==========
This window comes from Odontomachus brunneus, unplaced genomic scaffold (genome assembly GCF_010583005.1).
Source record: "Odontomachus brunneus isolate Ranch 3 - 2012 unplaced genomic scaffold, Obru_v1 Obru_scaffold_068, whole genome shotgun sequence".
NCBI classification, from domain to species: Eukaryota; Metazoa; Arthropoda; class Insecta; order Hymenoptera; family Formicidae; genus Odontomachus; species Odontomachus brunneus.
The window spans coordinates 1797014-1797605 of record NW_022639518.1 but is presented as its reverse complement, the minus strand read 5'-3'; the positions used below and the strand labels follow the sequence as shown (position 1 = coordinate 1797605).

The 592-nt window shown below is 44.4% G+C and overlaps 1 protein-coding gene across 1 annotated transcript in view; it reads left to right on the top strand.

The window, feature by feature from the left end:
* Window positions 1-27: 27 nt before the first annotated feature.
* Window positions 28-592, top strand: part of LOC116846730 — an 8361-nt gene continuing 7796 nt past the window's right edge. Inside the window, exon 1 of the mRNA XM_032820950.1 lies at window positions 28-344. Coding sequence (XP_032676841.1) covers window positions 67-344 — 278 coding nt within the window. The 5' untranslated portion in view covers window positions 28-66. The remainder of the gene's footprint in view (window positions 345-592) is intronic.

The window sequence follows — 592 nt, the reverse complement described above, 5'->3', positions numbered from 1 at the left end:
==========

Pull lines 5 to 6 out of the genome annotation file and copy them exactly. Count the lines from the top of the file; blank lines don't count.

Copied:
The 592-nt window shown below is 44.4% G+C and overlaps 1 protein-coding gene across 1 annotated transcript in view; it reads left to right on the top strand.

The window, feature by feature from the left end: